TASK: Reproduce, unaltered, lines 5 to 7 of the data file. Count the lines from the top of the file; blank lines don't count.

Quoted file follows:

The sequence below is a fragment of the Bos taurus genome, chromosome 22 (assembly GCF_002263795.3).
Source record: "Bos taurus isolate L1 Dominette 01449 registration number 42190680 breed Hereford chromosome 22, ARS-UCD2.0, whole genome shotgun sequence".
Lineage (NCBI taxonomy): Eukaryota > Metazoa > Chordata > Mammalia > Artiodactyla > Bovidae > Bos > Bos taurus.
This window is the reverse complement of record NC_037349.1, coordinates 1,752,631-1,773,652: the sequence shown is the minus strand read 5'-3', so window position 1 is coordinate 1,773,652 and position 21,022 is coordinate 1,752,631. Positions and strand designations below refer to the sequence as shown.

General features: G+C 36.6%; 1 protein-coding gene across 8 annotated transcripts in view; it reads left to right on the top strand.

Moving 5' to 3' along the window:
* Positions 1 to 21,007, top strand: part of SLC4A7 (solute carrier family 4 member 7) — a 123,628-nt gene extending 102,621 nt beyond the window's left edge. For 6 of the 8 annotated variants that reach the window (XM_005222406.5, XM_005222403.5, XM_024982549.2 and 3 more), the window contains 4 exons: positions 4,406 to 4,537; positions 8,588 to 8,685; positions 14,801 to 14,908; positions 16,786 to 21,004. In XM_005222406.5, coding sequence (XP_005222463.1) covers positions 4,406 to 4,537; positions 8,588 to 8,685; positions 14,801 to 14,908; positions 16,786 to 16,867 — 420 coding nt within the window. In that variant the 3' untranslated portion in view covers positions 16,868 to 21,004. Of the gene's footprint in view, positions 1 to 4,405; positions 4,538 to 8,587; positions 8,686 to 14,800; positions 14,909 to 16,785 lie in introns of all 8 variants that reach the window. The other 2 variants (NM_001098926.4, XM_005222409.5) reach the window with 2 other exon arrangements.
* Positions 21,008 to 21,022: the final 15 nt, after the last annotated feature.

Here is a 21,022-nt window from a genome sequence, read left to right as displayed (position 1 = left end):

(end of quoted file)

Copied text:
General features: G+C 36.6%; 1 protein-coding gene across 8 annotated transcripts in view; it reads left to right on the top strand.

Moving 5' to 3' along the window:
* Positions 1 to 21,007, top strand: part of SLC4A7 (solute carrier family 4 member 7) — a 123,628-nt gene extending 102,621 nt beyond the window's left edge. For 6 of the 8 annotated variants that reach the window (XM_005222406.5, XM_005222403.5, XM_024982549.2 and 3 more), the window contains 4 exons: positions 4,406 to 4,537; positions 8,588 to 8,685; positions 14,801 to 14,908; positions 16,786 to 21,004. In XM_005222406.5, coding sequence (XP_005222463.1) covers positions 4,406 to 4,537; positions 8,588 to 8,685; positions 14,801 to 14,908; positions 16,786 to 16,867 — 420 coding nt within the window. In that variant the 3' untranslated portion in view covers positions 16,868 to 21,004. Of the gene's footprint in view, positions 1 to 4,405; positions 4,538 to 8,587; positions 8,686 to 14,800; positions 14,909 to 16,785 lie in introns of all 8 variants that reach the window. The other 2 variants (NM_001098926.4, XM_005222409.5) reach the window with 2 other exon arrangements.